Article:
By Vickie McDonough
It’s estimate that 25,000 to 35,000 men trailed six to ten million head of cattle and a million horses from Texas, through Indian Territory to Kansas between the end of the Civil War and the turn of the century. Though the long, dusty trips included drudgery and hardship, the drive also promised danger and excitement. It was often the most unforgettable experience for many young men and created memories to last a lifetime. Stories of crossing raging rivers, stampedes, fighting Indians and rustlers were shared for the rest of their days. While many drives were successful and resulted in making ranchers wealthy men, many were not. I thought it might be interesting to hear some tales from actual drovers.
Jeff Connelly of Lockhart, Texas, says he was paid $1.50 per day and board was furnished for herding cattle in 1881 & ’82. He said that on one drive, they were looking for a place near Okmulgee (now in OK) to camp and stumbled upon a man hanging dead in a tree. A sign posted on the tree read: Death to anyone who cuts him down. Needless to say, Jeff and his friends left the man and went on to camp somewhere else.
In talking about the days before chuck wagons traveled with a herd, Luther A. Lawhon states: There was an unwritten law, recognized by the good women of the towns as well as of the country, that whenever a party of cowboys rode up and asked to have bread baked, it mattered not the time of day, the request was to be cheerfully complied with. Not from fear of insult in case of refusal—for each and every cowboy was the champion defender of womanhood, and would have scorned to have uttered a disrespectful word in her presence—but from an accommodating spirit and a kindness of heart, which was universally characteristic in those frontier days.
|Map of Famous Cattle Trails through Indian Territory|
J.D. Jackson, a tenderfoot from Kentucky, decided to try his hand at driving cattle. The cowboys had fun teasing him and told him stories of Indian attacks until he wouldn’t leave camp alone after dark. One night, Den Knight awakened J.D. and said he needed his help to move the horses closer to camp so Indians wouldn’t get them. What J.D. didn’t know was that a dozen of the other cowboys were waiting in the bushes. They’d tied bunches of grass on their head and had gotten sohol stalks for lances. Just as J.D. and Den got off their horses and prepared to untie the staked horses, the “Indians” attacked. The boys came charging up on their horses, yelling and shooting and making all kinds of wild noises. Knight fell over and pretended to be fatally shot and told J.D. to make his escape. No one expected the tenderfoot to make it back to his horse before the jig was up, but J.D. did. By 10 o’clock the next morning, he’d ridden sixty miles to Marfa. He arrived exhausted and told the townsfolk the Indians had attacked their party, and he was the only one to escape. When J.D. found out it was all a joke, he decided the West wasn’t for him and returned to Kentucky.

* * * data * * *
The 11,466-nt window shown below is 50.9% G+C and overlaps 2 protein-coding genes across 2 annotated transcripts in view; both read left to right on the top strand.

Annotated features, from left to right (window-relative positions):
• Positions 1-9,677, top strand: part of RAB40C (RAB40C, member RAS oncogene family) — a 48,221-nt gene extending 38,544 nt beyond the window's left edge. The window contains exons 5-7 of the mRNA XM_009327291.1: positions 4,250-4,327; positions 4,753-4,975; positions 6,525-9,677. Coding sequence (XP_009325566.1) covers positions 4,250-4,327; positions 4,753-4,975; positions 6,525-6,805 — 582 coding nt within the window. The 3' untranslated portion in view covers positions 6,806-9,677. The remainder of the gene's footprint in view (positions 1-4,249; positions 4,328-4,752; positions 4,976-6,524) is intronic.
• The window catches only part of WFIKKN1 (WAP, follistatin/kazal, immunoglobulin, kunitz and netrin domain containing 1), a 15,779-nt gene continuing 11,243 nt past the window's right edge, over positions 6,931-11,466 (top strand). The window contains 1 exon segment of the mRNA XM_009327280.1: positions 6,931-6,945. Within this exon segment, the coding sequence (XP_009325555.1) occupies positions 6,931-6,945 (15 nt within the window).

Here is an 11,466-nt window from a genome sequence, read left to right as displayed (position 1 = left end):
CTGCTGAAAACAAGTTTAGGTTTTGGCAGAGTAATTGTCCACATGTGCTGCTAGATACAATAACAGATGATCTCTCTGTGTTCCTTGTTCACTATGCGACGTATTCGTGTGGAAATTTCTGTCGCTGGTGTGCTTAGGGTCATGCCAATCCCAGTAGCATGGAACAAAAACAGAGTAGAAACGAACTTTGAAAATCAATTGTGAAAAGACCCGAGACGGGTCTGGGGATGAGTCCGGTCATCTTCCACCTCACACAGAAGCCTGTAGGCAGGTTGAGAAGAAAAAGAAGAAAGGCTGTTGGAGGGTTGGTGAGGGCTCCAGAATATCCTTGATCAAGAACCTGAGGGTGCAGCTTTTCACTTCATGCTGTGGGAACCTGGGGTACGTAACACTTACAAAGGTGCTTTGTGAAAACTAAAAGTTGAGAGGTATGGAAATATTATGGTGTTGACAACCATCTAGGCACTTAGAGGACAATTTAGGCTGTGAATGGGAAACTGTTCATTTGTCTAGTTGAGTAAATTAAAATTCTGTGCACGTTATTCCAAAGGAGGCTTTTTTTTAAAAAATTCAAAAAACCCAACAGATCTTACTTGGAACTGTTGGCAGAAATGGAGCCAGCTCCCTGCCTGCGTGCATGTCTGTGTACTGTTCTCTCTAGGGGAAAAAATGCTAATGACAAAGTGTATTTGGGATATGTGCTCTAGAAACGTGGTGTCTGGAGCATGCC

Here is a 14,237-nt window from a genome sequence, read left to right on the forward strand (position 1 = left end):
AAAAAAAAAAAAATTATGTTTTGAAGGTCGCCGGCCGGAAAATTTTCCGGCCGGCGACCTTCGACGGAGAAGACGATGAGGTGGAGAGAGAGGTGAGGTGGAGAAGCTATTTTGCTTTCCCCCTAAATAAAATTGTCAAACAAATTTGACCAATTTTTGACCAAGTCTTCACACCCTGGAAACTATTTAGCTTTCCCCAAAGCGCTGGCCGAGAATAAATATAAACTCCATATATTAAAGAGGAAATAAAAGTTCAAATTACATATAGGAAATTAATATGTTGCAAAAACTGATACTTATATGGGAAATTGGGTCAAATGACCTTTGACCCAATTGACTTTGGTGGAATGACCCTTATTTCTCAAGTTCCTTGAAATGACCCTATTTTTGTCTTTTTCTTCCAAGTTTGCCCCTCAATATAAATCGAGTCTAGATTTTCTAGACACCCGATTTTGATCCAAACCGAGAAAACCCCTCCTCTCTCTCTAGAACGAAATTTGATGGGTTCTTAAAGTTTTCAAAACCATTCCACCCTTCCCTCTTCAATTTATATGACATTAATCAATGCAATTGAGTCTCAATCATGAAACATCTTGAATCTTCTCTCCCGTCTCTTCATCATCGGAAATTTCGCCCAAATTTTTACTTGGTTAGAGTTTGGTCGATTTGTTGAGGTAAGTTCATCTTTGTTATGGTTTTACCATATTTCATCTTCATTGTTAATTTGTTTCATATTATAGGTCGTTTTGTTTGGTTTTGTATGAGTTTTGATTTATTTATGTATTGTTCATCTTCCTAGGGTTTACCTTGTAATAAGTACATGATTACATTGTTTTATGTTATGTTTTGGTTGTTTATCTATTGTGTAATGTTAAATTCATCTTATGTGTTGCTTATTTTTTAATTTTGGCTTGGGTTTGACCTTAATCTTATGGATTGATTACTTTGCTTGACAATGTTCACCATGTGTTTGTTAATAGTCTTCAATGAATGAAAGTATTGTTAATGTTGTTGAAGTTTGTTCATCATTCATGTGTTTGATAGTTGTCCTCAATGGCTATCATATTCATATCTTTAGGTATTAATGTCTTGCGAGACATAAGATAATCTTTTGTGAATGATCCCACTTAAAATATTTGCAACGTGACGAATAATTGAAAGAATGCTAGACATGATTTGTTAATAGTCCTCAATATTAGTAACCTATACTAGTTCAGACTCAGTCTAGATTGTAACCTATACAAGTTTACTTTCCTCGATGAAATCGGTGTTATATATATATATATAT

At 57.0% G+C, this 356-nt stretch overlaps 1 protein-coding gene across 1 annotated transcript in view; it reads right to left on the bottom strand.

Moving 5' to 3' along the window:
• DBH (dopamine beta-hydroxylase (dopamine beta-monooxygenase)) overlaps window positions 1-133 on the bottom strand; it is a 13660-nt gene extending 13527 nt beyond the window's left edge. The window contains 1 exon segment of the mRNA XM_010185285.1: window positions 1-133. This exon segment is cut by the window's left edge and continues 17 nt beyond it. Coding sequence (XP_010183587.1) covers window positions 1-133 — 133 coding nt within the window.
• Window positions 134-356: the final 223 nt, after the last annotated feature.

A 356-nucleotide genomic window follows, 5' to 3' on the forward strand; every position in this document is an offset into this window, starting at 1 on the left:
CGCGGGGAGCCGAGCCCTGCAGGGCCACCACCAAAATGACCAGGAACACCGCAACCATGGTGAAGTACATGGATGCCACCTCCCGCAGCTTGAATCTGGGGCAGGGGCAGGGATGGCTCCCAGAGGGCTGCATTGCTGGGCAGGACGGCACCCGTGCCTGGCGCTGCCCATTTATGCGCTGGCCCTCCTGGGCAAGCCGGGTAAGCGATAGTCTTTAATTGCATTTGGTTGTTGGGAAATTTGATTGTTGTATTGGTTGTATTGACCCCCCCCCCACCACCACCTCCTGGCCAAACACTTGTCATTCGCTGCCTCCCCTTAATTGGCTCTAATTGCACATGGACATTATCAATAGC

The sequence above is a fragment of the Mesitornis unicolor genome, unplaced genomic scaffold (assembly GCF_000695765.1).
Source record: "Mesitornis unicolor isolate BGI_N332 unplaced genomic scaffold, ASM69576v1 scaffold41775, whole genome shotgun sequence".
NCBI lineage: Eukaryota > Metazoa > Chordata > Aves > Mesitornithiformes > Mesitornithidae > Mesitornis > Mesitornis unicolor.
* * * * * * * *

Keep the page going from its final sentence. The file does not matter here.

Ben Drake tells of a drive he went on in 1879. As they neared Indian Territory, he was captured by Indians and carried off to their camp, where he remained for three months. He ate terrapin and dog meat cooked together and was glad to have it. He said that eventually an old chief went to Texarkana and got a U.S. marshal who came and collected him and returned him to Austin.
L.D. Taylor tells about driving the chuck wagon about a mile behind the herd when four Indians approached and asked for “tarbucket.” He grabbed the tar bucket and gave it to them but they shook their heads and put their hands in his pockets and took all of his tobacco. He said they gave a grunt and took off with the tobacco and tar bucket. In camp that night, his brother asked why he permitted the Indians to take the tar, but L.D. replied, “I was glad they did not take my scalp.”
Part of The Good Ole Days, a poem by Luther A. Lawhon.
The old-time cowboy had ‘is faults, ‘tis true, as has been said.
He’d look upon the licker when the licker, men, wuz red;
His language weren’t allers spoke accordin’ to the rule;
Ner wuz it sech as ye’d expect to hear at Sunday school.
But when he went to meetin’, men, he didn’t yawn or doze,
Or set there takin’ notice of the congregation’s clothes.
He listened to the preacher with respect, an’ all o’ that,
An’ he never failed to ante when they passed aroun’ the hat!
Excerpts taken from The Trail Drivers of Texas by University of Texas Press, Austin. This is a great book for anyone interested in Texas history or cattle drives.
Just released! South Carolina Brides. Visit historic South Carolina where secrets disrupt the lives of three women. A cousin’s quest takes a drastic turn when she falls for the man she thought she despised. A young woman’s sheltered world crumbles after she finds a badly beaten stranger on a nearby plantation. And a sister’s heart is torn when the neighbor who killed her brother in a duel returns home a changed man. Between betrayal and lies, is there room for love?
Vickie McDonough grew up wanting to marry a rancher, but instead, she married a computer geek who is scared of horses. She now lives out her dreams in her fictional stories about ranchers, cowboys, lawmen and others living in the western 1800s. Vickie is the award-winning author of 29 published books and novellas. Her books include the fun and feisty Texas Boardinghouse Brides series, and End of the Trail, which was the OWFI 2013 Best Fiction Novel winner. Whispers on the Prairie, which released last July, was chosen by Romantic Times as one of their Recommended Inspirational Books for July.
Vickie is a wife of thirty-eight years, mother of four grown sons, one daughter-in-law, and grandma to a feisty seven-year-old girl. When she’s not writing, Vickie enjoys reading, antiquing, watching movies, and traveling. To learn more about Vickie’s books or to sign up for her newsletter, visit her website: www.vickiemcdonough.com